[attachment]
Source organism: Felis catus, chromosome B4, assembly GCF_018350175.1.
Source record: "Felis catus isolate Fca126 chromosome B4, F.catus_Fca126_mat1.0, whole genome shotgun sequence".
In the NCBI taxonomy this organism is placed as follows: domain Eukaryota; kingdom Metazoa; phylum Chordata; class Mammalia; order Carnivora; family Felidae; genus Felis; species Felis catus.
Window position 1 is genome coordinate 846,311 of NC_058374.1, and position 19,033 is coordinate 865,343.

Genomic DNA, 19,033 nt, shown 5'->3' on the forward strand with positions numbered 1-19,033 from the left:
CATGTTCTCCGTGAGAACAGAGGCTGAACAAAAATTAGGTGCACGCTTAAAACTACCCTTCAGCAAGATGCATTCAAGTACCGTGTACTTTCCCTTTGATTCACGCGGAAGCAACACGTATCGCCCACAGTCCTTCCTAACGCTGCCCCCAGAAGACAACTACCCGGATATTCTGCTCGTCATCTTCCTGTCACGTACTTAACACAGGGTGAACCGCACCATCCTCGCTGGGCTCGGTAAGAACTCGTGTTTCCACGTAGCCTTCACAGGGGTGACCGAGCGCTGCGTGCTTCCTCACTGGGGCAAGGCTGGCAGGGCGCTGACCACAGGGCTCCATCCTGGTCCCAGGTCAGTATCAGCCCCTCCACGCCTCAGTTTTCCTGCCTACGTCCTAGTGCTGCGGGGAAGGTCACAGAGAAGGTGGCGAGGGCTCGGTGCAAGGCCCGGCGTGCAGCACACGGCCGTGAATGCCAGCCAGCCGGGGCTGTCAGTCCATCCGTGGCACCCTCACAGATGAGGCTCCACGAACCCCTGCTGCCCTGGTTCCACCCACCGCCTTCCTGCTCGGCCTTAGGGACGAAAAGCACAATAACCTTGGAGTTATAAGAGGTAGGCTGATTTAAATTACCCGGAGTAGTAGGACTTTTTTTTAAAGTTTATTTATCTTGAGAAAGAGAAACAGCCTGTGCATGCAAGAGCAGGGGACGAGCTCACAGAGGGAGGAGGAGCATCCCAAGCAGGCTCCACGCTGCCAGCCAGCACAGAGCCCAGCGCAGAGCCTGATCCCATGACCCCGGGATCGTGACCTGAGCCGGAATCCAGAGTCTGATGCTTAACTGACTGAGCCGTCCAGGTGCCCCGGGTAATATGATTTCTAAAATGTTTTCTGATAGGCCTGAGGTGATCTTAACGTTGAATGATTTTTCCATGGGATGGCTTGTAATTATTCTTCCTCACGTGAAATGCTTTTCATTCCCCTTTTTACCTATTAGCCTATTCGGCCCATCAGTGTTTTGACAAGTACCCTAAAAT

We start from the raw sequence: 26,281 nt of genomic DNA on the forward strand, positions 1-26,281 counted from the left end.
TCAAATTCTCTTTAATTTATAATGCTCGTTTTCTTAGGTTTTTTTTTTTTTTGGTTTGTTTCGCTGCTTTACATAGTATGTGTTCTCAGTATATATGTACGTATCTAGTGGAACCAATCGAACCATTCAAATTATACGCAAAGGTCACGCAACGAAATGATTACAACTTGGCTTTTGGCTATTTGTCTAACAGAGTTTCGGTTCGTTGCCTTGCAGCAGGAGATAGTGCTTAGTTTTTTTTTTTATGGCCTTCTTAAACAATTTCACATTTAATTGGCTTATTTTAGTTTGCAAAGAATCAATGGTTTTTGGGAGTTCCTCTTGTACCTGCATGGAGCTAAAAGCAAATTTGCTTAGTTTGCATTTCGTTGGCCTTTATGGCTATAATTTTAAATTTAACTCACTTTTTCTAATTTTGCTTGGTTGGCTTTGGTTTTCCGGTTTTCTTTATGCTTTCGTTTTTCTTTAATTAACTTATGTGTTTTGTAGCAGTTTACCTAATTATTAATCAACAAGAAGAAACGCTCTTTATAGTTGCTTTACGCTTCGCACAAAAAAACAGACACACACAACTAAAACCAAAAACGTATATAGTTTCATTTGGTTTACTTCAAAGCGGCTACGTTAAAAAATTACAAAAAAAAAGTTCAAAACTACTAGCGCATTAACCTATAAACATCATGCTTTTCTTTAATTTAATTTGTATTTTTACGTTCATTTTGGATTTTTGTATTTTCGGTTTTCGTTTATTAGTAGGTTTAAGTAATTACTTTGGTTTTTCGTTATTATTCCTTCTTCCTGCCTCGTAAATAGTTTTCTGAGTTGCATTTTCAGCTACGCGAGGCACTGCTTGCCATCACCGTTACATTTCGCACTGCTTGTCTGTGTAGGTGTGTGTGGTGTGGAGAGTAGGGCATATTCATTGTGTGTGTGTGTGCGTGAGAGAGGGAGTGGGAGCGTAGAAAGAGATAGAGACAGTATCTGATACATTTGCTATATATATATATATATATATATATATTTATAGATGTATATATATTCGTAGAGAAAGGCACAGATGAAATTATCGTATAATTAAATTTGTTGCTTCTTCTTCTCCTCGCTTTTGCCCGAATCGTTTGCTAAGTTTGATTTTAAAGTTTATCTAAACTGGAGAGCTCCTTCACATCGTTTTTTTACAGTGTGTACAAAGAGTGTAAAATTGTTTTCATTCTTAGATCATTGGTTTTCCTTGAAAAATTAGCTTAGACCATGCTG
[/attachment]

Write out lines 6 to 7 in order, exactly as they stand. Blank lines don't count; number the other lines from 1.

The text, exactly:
CATGTTCTCCGTGAGAACAGAGGCTGAACAAAAATTAGGTGCACGCTTAAAACTACCCTTCAGCAAGATGCATTCAAGTACCGTGTACTTTCCCTTTGATTCACGCGGAAGCAACACGTATCGCCCACAGTCCTTCCTAACGCTGCCCCCAGAAGACAACTACCCGGATATTCTGCTCGTCATCTTCCTGTCACGTACTTAACACAGGGTGAACCGCACCATCCTCGCTGGGCTCGGTAAGAACTCGTGTTTCCACGTAGCCTTCACAGGGGTGACCGAGCGCTGCGTGCTTCCTCACTGGGGCAAGGCTGGCAGGGCGCTGACCACAGGGCTCCATCCTGGTCCCAGGTCAGTATCAGCCCCTCCACGCCTCAGTTTTCCTGCCTACGTCCTAGTGCTGCGGGGAAGGTCACAGAGAAGGTGGCGAGGGCTCGGTGCAAGGCCCGGCGTGCAGCACACGGCCGTGAATGCCAGCCAGCCGGGGCTGTCAGTCCATCCGTGGCACCCTCACAGATGAGGCTCCACGAACCCCTGCTGCCCTGGTTCCACCCACCGCCTTCCTGCTCGGCCTTAGGGACGAAAAGCACAATAACCTTGGAGTTATAAGAGGTAGGCTGATTTAAATTACCCGGAGTAGTAGGACTTTTTTTTAAAGTTTATTTATCTTGAGAAAGAGAAACAGCCTGTGCATGCAAGAGCAGGGGACGAGCTCACAGAGGGAGGAGGAGCATCCCAAGCAGGCTCCACGCTGCCAGCCAGCACAGAGCCCAGCGCAGAGCCTGATCCCATGACCCCGGGATCGTGACCTGAGCCGGAATCCAGAGTCTGATGCTTAACTGACTGAGCCGTCCAGGTGCCCCGGGTAATATGATTTCTAAAATGTTTTCTGATAGGCCTGAGGTGATCTTAACGTTGAATGATTTTTCCATGGGATGGCTTGTAATTATTCTTCCTCACGTGAAATGCTTTTCATTCCCCTTTTTACCTATTAGCCTATTCGGCCCATCAGTGTTTTGACAAGTACCCTAAAAT

We start from the raw sequence: 26,281 nt of genomic DNA on the forward strand, positions 1-26,281 counted from the left end.